Rain does not make joints ache, Harvard University concludes after studying 11 million health records 

The notion that aching joints and gloomy weather go hand-in-hand has persisted since antiquity.

Hippocrates, writing in ‘On Airs, Waters, and Places’, claimed that those who wish to understand medicine to look at the changing seasons of the year and study the prevailing winds to see how the weather they bring affects health.

The belief has endured over the centuries and well into the present, fueled by a combination of folklore and small studies that have repeatedly yielded mixed results.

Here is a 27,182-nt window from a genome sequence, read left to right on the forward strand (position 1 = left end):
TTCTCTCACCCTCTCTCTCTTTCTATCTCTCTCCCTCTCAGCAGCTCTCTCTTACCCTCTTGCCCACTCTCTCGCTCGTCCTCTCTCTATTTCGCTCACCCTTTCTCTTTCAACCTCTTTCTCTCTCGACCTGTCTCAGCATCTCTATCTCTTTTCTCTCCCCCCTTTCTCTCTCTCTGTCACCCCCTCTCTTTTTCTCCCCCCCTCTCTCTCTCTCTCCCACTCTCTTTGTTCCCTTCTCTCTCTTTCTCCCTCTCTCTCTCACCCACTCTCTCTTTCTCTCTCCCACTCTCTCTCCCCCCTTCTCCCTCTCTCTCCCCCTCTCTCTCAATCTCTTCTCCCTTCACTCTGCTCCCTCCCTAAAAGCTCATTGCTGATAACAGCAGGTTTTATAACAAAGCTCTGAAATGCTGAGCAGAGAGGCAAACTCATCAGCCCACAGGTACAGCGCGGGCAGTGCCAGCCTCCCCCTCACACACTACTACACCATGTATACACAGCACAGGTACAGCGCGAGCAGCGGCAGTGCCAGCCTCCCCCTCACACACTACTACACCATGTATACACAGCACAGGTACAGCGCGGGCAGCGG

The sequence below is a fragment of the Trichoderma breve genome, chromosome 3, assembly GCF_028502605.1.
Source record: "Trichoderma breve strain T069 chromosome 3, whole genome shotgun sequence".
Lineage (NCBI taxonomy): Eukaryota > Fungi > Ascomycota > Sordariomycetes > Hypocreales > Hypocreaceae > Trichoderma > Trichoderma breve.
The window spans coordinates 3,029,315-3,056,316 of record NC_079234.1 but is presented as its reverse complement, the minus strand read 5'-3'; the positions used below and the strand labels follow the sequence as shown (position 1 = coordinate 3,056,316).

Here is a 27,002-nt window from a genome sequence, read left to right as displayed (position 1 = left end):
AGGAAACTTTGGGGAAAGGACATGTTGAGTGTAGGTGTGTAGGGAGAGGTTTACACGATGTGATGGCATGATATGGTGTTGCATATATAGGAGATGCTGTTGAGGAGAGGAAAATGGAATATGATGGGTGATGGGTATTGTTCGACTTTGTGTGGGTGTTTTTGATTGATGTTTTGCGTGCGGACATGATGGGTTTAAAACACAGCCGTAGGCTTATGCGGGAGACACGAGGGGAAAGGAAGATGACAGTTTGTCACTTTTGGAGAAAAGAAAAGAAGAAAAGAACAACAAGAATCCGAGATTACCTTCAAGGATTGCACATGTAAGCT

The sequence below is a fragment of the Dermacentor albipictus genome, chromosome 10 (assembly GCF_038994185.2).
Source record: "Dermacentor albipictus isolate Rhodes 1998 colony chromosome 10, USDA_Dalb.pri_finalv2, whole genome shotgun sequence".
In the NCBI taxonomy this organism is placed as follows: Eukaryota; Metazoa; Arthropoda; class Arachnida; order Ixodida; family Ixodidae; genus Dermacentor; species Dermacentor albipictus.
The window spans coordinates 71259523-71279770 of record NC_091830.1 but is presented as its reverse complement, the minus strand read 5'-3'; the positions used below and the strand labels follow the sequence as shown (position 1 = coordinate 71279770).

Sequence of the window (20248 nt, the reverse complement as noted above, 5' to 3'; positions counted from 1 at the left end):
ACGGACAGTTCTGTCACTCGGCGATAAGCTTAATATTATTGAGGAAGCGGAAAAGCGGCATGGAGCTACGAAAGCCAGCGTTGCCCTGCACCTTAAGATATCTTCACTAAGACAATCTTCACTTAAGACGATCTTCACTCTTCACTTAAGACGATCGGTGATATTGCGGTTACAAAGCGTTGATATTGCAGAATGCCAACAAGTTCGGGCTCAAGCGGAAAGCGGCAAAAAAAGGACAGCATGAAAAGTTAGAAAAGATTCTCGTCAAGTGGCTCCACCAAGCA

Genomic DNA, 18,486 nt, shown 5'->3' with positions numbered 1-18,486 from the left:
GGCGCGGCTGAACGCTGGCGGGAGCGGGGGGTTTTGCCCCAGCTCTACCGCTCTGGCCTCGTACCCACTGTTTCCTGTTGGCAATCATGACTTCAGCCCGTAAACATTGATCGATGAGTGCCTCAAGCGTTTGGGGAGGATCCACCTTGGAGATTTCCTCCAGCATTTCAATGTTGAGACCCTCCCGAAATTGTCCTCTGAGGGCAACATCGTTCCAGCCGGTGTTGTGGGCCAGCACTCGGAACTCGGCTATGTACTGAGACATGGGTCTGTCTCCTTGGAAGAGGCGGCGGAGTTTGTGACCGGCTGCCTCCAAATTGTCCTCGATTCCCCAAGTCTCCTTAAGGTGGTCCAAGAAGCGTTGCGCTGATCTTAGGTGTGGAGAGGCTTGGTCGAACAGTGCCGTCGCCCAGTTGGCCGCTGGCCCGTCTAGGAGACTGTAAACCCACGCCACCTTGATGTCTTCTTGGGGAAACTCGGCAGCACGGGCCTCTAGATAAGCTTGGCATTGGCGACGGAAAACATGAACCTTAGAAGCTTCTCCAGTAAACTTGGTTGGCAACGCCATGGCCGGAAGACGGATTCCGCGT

An ongoing study by the University of Manchester, which published early results last year, found that as the number of sunny days increased from February to June, people with chronic joint conditions feel better. However when there was a period of wet weather in June and fewer hours of sunlight, pain increased once again.

Scientists have speculated that a change in air pressure could cause fluid in the joints to shift, bringing pain, particularly for people suffering from arthritis .  Low pressure also brings rain, so people may be mistaking the downpour for the cause of their increased discomfort.

However when the new analysis linked millions of doctor’s visits with daily rainfall totals from thousands of National Oceanic and Atmospheric Administration (NOAA) weather stations they found no link.